Bay of the Descending Dragon

Trip Start Mar 21, 2005
Trip End Ongoing

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Flag of Vietnam  ,
Saturday, February 18, 2006

From almost the beginning of Vietnamese time, Halong Bay protected Vietnam from invaders. Originally, the bay was vulnerable to invading naval ships, which allowed easy access to the Red River Delta in the heart of Nam Viet. The gods saw this vulnerability and sent protective dragons, who spit jewels into the bay. These jewels transformed into limestone and dolomite formations that rose from its clear waters, creating a navigational maze: a strategic advantage for the knowledgeable admiral. From the dragons descended the original king of Vietnam, and the mother dragon still lives in Halong Bay, translated as the Bay of the Descending Dragon.

In more recent history, the bay has helped the Viet people to defeat the Chinese and the Mongol Empires, making Vietnam one of the few countries to eventually defeat every major world power that has attempted to hold them captive or assimilate them. The knowledgeable Viet admirals enjoyed luring invading ships through the maze of Halong Bay.

On two occasions, they placed wooden stakes in just the right location at the mouth of the Bach Dang River for their surprise move, the equivalent of a quarterback sneak in football. When the tide lowered once again, the admirals counter-attacked, sending the enemy ships back onto the ship-sinking stakes. In this manner, the Viet navy defeated both the Chinese (938) and the Mongols (1288).

When I arrived via hydrofoil on Cat Ba Island, the Bay and its environs seemed the perfect location to hide, whether a navy ship, a pirate, or two people leading a simple life away from the hustle and bustle of the city.

Meet Ta Duy Hai and Ngot, the married couple straight out of Kung Fu Hustle. For two days they took Emma, Ray, and me around Ha Long Bay in their boat. Ngot was the wife in control, yet politely cooking lip smacking meals of squid with pineapple or fried bay fish with tomatoes, garlic, and onions. Hai was the unassuming captain, who always had a frendly look even when he wasn't smiling. We knew we were on the right boat.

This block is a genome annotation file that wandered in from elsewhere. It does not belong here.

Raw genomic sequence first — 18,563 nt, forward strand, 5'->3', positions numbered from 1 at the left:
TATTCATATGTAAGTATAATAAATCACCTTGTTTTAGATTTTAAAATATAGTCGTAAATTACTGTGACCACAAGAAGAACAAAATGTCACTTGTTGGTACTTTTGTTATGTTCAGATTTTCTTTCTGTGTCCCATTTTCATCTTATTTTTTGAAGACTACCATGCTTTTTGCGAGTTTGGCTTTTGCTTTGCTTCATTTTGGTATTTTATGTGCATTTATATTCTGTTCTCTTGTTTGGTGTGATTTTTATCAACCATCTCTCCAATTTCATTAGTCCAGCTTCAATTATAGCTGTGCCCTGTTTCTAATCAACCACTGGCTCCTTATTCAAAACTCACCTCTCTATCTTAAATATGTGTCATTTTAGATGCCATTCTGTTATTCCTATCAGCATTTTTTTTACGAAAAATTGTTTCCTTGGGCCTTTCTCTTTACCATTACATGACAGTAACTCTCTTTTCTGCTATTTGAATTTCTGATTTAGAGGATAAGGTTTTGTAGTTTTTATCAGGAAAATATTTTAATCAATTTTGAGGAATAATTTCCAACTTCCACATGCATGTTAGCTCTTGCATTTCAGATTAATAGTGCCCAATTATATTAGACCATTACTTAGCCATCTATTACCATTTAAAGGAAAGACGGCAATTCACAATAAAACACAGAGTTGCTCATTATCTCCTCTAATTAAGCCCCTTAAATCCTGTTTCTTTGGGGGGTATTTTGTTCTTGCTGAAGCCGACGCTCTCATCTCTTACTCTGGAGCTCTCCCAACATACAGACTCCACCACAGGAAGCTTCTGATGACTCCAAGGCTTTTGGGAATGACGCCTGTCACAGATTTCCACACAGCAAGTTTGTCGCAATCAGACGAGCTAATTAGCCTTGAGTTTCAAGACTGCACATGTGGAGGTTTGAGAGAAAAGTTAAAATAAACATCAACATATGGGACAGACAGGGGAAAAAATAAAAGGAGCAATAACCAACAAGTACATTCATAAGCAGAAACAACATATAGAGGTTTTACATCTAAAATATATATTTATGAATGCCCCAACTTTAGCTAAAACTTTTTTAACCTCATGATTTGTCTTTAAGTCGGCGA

It was our third boat. Emma, Ray, and I boarded our first boat but the captain was immediately in trouble with the police, supposedly for using small row boats to load us on board. He was whisked away, looking sheepish. The manager in charge quickly boarded us on another boat and, before we knew it, we were off, but the boat was puttering along, lacking anywhere to sleep, and about ready to be retired.

We decided to mutiny and jumped ship at the next dock, called the manager, and got a third boat--Hai and Ngot's Van Hai. The Van Hai had a deck on top, where we watched the thousands of islands, fishing boats, row boats, fishing villages, sea eagles, and changing weather.

The weather continually changed from cloudy and cold to misty to rolling clouds and sun to rain. With the weather, the water changed colors too: dark black-green in the depths under clouds to aquamarine along the sandy shallows to shimmering white as the sun peered through the heavens.

Along the way, we stopped at Hang Sung Sot, a huge cave high above the waters, and Dau Be Island. In one of the coves of Dau Be, Hai took us by rowboat into a series of inland saltwater "lakes" called Ho Ba Ham connected to the cove via caves and narrow channels. In one lake, the water was like a wavering mirror with coral feeding and fish darting in the late afternoon light.